Friday, May 05, 2006

Getting Things Done bash scripts

WandD gets organised!

For the last year we have been managing our todo lists (fairly succesfully) with an old fashioned pen and paper. However when you run your own business unless you are super organised there is always a niggle in the back of your mind that you have forgotten something. In an attempt to get rid of this niggle we had a look at the Getting Things Done philosophy championed by Merlin Mann of 43 folders.

Even despite being ultra organised and super efficient, I don't have the time, or really the knowledge to explain the Getting Things Done philosophy. The bit that makes sense to me, is that as long as you have a process to put things on to your todo list, nothing will fall through the cracks, and we can stop worrying.

This is where the following lifehacker post came in useful. We haven't followed their exact style / syntaxt, but we are now the proud owners of a .txt todo list and some bash scripts to add items, and to mark things as done.

In true open source style our major (albeit not particularly complicated) "improvement" to the bash scripts is to allow you to sort the output of the grep statement in the same command that outputs the line numbers.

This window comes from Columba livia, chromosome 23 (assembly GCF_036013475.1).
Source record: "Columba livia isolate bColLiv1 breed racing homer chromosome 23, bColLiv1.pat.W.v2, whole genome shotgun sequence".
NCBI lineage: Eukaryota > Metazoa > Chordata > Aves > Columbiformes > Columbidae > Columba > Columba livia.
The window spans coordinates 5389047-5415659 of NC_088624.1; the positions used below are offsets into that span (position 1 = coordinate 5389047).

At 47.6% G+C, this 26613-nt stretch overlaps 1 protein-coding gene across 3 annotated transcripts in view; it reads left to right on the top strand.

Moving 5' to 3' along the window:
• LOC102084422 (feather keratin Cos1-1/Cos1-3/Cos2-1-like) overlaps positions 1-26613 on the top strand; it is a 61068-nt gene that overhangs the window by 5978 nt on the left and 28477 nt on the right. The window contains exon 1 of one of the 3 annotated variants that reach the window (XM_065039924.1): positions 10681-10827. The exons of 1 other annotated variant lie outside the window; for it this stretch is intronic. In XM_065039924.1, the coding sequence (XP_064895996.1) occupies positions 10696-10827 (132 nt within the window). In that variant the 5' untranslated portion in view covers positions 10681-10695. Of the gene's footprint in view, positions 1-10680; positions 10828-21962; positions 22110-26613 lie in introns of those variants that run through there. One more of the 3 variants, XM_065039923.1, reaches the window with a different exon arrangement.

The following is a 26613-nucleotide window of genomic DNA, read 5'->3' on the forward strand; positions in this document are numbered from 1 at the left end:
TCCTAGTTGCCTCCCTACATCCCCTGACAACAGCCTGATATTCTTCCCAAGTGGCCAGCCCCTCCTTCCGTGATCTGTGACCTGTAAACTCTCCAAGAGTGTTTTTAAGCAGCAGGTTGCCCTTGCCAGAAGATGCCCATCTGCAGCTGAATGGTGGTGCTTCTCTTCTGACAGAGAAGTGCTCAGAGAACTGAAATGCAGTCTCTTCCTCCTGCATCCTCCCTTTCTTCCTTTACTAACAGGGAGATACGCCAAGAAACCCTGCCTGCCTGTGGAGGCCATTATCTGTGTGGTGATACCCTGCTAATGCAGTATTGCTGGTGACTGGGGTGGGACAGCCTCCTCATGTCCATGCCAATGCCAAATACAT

Sorting output from grep -n with sort

Since the aim is getting things done, we wanted an easier way of marking things as complete. The examples in the script used simple grep statements to read the todo list. However in order to mark things as complete you need a line number. You can get this by adding the -n flag to grep, however this doesn't allow you to pipe it to sort, which is required for the priorities. At this point I have to admit I am very much a novice at bash so there may be a better way of doing this, but our solution is to use sed to add a space after the line number, which then allows you to pipe this to sort -k2. Sort -k2 sorts on the 2nd item (space delimited) so by adding the space with the sed statement, we get a list of tasks, sorted by priority with the line numbers to allow us to quickly run a script to mark tasks as complete.

grep -n p:projectname todo.txt | sort
cat todo.txt | sed -e 's/^/ /'| grep -n p:projectname | sort -k2

If you have any better ways, or any other nifty tricks (which is probably a bit grand a name for what we have just done!) we would obviously welcome your comments.

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Blogger Graeme Coates said...

Ahhh, D - another contender for the Useless Use of Cat (UUoC) award!

Instead of cat-ing the file into sed using a pipe, use:

sed -e "s/foo/bar/g" filetoprocess

OK it's not much quicker here, but it'll save you time with BIG files as there's only one file access.

Just like:

grep regexp file(s)

(especially useful if you are grepping a directory (use -R for recursion)).


18 May, 2006 12:05  
Blogger Zhu1 木匠 said...

Here is another option,
-t, --to set the field-separator

$ grep -n mail todo.txt | sort -k2 -t:


19 October, 2006 23:32  

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